AlphaSense, an AI-based market intel firm, snaps up $150M at a $2.5B valuation | TechCrunch

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Market intelligence — where organizations gather information about industries, other businesses, trends, and more in order to use that data to help make business decisions — has become a huge industry in itself over the last few decades, projected to be worth nearly $84 billion in revenues this year. Now, as newer innovations like ChatGPT threaten to cannibalize the market, one of the bigger startups in the space, AlphaSense, is announcing a significant fundraise of $150 million to double down on the opportunity for growth.

The Series E round — which bumps New York-based AlphaSense’s valuation up to $2.5 billion — is being led by Bond, with participation also from CapitalG (Alphabet’s fund focused on larger investments), Viking Global Investors, Goldman Sachs and new backer BAM Elevate.

These are both financial and strategic investors: AlphaSense has more than 4,000 enterprise customers — covering “the majority of the S&P 500, the world’s largest banks, investment firms, and consultancies, and leading companies spanning every sector of the economy” — and more specifically the list includes search engine behemoths Google and Microsoft, J.P. Morgan and BAM Elevate.

That list of customers, and the basic numbers of this latest round, are both impressive considering the state of play right now, when even startups with promising technology are finding it hard to close rounds, stand up strong valuations, and win business.

But AlphaSense’s own activity speaks to the ups and downs in the current market. This is a definite up-round — in the last 15 months prior to today, the company collectively raised $325 million in its Series D (first $225 million led by Goldman Sachs and Viking Global and than a $100 million extension led by CapitalG), ending with a $1.8 billion valuation.

On the other hand, AlphaSense was originally looking to announce this very round, at this very amount, back in June, before delaying for three months (during which time some details of the round leaked out anyway). We’ve asked the company why it held off.

There are a number of ways for organisations to identify and gather market intelligence these days, including the use of in-house research teams, enterprise search and business intelligence tools like LexisNexis or Elastic, outside consultancies, and much more.

AlphaSense’s spin and unique selling point is that it positions itself as a platform that is part data crawler, and part insights extractor.

Today the company covers some 10,000 sources of information that span private and public content published by big and small research firms, government and other public bodies, and competitors and other businesses. One particular area of focus has been honing in on financial insights, which AlphaSense beefed up with at least two acquisitions: Stream, which transcribes and catalogues earnings calls; and Sentieo, a financial intelligence platform that targets investment managers.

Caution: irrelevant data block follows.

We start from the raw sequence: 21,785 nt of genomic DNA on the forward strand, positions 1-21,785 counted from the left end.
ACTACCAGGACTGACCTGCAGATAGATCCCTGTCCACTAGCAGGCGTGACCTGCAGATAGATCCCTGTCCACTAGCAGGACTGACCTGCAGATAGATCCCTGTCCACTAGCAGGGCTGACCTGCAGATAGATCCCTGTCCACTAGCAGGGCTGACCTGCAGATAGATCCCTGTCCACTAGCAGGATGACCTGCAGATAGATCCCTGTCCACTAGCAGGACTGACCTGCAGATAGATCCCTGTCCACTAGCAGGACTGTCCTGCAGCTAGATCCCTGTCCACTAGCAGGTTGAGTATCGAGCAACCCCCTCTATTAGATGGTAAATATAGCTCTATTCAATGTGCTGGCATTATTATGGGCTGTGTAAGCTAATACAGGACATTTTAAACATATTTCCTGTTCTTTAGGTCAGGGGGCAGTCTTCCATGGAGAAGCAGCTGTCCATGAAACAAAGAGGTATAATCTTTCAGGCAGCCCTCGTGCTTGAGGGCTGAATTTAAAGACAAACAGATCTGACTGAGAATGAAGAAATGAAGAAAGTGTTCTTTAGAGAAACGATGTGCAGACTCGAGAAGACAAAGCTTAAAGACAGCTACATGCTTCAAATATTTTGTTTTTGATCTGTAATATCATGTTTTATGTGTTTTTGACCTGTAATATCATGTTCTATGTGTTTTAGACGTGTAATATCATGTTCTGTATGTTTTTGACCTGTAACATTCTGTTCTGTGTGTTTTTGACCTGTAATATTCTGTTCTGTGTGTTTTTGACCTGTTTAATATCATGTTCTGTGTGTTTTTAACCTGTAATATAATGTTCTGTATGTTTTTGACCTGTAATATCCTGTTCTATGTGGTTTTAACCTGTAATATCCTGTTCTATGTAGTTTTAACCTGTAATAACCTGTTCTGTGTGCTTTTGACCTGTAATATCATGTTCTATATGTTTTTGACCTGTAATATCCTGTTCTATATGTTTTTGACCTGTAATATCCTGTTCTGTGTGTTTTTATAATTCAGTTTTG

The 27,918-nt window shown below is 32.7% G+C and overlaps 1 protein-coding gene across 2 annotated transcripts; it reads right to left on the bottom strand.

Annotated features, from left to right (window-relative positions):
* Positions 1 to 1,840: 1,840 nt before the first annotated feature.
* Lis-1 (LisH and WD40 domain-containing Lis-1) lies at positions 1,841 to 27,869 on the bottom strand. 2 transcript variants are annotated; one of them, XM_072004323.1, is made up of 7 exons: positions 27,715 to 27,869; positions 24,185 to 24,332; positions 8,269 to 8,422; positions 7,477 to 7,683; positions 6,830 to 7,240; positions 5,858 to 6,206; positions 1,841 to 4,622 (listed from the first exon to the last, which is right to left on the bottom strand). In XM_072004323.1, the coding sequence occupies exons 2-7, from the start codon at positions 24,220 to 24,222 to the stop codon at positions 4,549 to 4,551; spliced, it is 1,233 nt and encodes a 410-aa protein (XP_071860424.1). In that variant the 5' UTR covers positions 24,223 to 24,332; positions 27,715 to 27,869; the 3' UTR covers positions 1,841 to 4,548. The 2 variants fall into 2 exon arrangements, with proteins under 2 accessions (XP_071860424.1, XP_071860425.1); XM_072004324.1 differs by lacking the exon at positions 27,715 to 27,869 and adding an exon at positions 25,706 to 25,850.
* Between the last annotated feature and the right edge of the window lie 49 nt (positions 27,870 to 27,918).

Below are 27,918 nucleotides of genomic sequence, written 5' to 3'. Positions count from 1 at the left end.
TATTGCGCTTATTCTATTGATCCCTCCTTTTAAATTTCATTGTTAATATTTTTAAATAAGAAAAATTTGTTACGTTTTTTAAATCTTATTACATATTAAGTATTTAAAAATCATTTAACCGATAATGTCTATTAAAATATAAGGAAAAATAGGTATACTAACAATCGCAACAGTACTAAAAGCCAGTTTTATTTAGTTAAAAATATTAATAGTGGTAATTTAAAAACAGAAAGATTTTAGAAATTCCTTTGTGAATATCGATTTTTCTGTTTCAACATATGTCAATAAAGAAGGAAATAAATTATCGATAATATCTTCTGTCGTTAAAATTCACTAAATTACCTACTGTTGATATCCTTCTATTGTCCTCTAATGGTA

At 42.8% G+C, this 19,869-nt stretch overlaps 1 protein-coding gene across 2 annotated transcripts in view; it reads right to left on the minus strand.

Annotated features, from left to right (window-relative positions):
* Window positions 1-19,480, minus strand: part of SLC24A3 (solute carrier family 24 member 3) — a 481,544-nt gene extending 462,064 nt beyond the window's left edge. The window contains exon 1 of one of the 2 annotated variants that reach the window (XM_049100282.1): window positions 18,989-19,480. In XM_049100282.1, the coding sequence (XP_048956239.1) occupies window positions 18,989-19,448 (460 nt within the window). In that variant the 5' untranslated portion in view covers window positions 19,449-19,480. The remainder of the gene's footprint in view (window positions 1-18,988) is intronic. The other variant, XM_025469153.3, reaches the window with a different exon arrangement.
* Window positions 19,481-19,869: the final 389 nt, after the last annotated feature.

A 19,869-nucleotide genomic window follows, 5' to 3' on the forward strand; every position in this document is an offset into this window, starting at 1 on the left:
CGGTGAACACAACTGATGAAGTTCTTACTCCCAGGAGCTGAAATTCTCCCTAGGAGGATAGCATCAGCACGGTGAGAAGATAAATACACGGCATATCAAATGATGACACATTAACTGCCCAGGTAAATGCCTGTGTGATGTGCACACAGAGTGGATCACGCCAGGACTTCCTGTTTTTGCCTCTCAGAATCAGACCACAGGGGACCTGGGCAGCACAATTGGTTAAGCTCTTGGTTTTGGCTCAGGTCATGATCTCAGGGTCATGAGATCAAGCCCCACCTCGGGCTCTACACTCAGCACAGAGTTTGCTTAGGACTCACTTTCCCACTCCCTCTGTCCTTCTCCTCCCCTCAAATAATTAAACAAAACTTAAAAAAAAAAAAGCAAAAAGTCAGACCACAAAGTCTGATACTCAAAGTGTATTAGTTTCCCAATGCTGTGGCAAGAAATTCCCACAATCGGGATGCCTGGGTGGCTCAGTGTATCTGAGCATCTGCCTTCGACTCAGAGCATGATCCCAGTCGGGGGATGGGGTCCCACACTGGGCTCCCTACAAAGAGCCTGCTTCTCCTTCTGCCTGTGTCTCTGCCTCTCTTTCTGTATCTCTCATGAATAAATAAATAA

Its platform — sold as a service (“Insights-as-a-service” is actually a thing) — can be used gather information about a specific company, but in the process of doing that, AlphaSense has built machine learning and its own natural language processing technology to “read” that data and make it into a digestible narrative and series of graphics of their own.

“We focus on the search for unstructured information, and we provide structure to it,” is how Jack Kokko, the founder and CEO of the company, described the process to me last year. Web search intelligence is a problem that is constantly being fed through machine learning algorithms. The more people search on Google, the better Google gets, he said. “But our system has to understand language and land on the right information without the benefit and insights of billions of web searches. None of that exists for private information.”

That’s is also, it seems, what will help AlphaSense continue to differentiate itself — at least for now — and outperform against the threat of generative AI platforms like OpenAI’s ChatGPT, which has, unsurprisingly, already been weaponized (or celebrated?) as a market research engine.

Speaking to me in connection with this latest round, I asked about the impact of ChatGPT, which has really seen a surge of interest in the last year. It gives “somewhat random results that don’t understand the business or commercial standpoint” of the researcher asking questions of it, he said. “We are training our own Large Language Models, and we are seeing better performance that way.”

However, he’s canny enough to know that this, longer term, will only be a part of what makes AlphaSense useful to its customers. “We can’t predict that will be the case 12 months from now. We need to be on top of many things at once,” he added.

That’s something that AlphaSense may well be using its own engine to track for itself, and if it’s as effective as its investors and customers bet it is, that will keep it one step ahead of the rest.

“At Bond, we look for iconic technology companies that are shaping the future,” said Jay Simons, General Partner at Bond, in a statement. “With the ability to deliver the right insights and data to help businesses confidently make the everyday, strategic decisions that ultimately define their future, AlphaSense immediately struck us as a category creator emerging into one of those iconic companies that significantly advances how the business world works.”


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